• Pacific Trustees


Updated: Dec 17, 2018

In establishing a trust, one will inevitably decide whether it should be a revocable trust or an irrevocable one. The primary difference between the two is simple enough.

A revocable trust allows the person making the trust (settlor) to terminate or make changes to the terms of the trust deed if he wishes to do so even after the he signs it. This is done by including a clause within the trust deed which states that the settlor reserves his right to revoke the trust.

In contrast, an irrevocable trust does not afford the settlor the same flexibility. Once the trust deed is executed, it is set in stone.

Hence, although the settlor relinquishes his legal ownership of the relevant assets in both instances to his trustee, in the case of a revocable trust, he has the option of regaining legal ownership of the assets. Not so if the settlor established an irrevocable trust.

This article will address two aspects concerning revocable and irrevocable trusts, namely the degree of creditor protection each affords and how the assets held in them will be treated if the settlor passes away.

1. Asset protection against creditors

As a general rule, where a creditor obtains a judgment against a debtor for monies owed, the debtor’s personal assets (i.e. assets where he has legal ownership) would be at risk of falling in the hands of the creditor to settle the judgment debt.

As highlighted earlier, a person is no longer the legal owner of his assets after he transfers them into a trust. Does this then mean that in a scenario where he becomes a judgment debtor, the assets in his trust are out of reach of his judgment creditors?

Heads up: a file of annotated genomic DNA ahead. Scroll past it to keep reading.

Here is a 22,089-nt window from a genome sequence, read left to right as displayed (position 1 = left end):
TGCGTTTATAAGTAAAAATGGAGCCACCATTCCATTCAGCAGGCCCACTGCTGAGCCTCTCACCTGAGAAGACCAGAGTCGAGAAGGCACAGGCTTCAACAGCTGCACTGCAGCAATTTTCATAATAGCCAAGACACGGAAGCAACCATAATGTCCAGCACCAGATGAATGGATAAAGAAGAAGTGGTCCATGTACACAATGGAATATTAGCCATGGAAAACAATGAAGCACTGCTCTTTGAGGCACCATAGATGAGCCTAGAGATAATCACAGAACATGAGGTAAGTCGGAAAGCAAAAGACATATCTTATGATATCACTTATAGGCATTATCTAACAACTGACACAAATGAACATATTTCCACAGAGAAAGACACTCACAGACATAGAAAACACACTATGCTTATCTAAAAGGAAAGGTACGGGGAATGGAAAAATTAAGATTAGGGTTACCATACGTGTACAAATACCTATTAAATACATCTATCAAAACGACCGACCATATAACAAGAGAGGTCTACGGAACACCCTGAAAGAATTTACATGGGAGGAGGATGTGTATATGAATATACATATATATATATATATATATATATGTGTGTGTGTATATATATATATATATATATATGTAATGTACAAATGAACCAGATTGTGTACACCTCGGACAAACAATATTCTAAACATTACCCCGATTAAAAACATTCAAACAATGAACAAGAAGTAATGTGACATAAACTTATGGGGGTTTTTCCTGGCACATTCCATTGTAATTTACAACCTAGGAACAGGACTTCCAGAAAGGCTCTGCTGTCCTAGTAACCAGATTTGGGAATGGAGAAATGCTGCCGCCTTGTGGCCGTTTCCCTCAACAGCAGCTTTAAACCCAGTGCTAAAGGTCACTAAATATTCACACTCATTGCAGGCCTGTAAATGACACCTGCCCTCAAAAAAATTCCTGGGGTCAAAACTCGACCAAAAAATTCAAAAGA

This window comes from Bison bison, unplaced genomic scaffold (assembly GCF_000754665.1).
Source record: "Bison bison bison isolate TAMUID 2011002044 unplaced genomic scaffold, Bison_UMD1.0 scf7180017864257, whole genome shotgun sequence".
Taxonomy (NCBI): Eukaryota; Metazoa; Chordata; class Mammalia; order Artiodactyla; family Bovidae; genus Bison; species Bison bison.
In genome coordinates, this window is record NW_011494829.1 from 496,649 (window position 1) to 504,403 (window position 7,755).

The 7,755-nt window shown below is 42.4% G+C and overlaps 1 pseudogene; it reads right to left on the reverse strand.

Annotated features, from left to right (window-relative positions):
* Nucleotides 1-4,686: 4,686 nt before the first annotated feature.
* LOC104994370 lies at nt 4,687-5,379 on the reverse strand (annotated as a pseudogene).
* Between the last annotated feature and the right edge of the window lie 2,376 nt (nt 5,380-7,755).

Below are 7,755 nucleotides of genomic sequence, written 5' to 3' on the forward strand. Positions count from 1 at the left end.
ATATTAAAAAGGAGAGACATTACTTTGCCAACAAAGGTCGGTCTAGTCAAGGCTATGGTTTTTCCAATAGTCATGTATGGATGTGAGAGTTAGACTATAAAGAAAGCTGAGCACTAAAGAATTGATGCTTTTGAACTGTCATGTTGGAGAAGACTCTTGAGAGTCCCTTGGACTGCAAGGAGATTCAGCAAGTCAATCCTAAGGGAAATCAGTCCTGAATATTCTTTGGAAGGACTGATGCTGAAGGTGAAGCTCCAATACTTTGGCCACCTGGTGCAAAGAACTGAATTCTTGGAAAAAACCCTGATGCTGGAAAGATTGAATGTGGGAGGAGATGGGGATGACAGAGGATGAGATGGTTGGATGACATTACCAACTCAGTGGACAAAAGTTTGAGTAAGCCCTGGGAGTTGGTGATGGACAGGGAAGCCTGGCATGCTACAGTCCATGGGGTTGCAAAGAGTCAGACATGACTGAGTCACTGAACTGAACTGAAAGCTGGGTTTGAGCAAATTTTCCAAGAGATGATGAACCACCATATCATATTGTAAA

If the creditors do not resort to bankruptcy proceedings, the assets within the debtor’s trust, whether it is revocable or irrevocable, are safe. Simply put, for non-bankruptcy proceedings, creditors will only have access to assets owned by their debtors.

However, if the creditor commences bankruptcy proceedings, whether the creditor has access to the assets within the trust depends on the following:

  • whether the trust is revocable or irrevocable; and

  • the time period between the settlor’s transfer of assets into the trust fund and when he becomes a bankrupt

Irrevocable Trust

How assets within an irrevocable trust will be treated depends on the following 3 potential scenarios:

Scenario 1: The settlor becomes bankrupt within 2 years from the date he transferred his assets to the trustee

In this scenario, the transfer of assets into the trust shall be absolutely void.

Scenario 2: The settlor becomes bankrupt between 2 to 5 years from the date he transferred his assets to the trustee

In this scenario, the transfer of assets into the trust shall also be void unless the following can be proven:

  • the settlor was at the time of making the transfer able to pay all his debts without the aid of the property comprised in the transfer; and

  • the interest of the settlor in such property had passed to the trustee of such transfer on the execution thereof.

Scenario 3: The settlor becomes bankrupt after 5 years from the date he transferred his assets to the trustee

In this scenario, the transfer of assets into the trust is valid. This is where the assets in the trust becomes creditor-proof. As true protection from creditors only takes effect after the 5-year mark, it is advisable for settlors to establish an irrevocable trust when they are steady financially.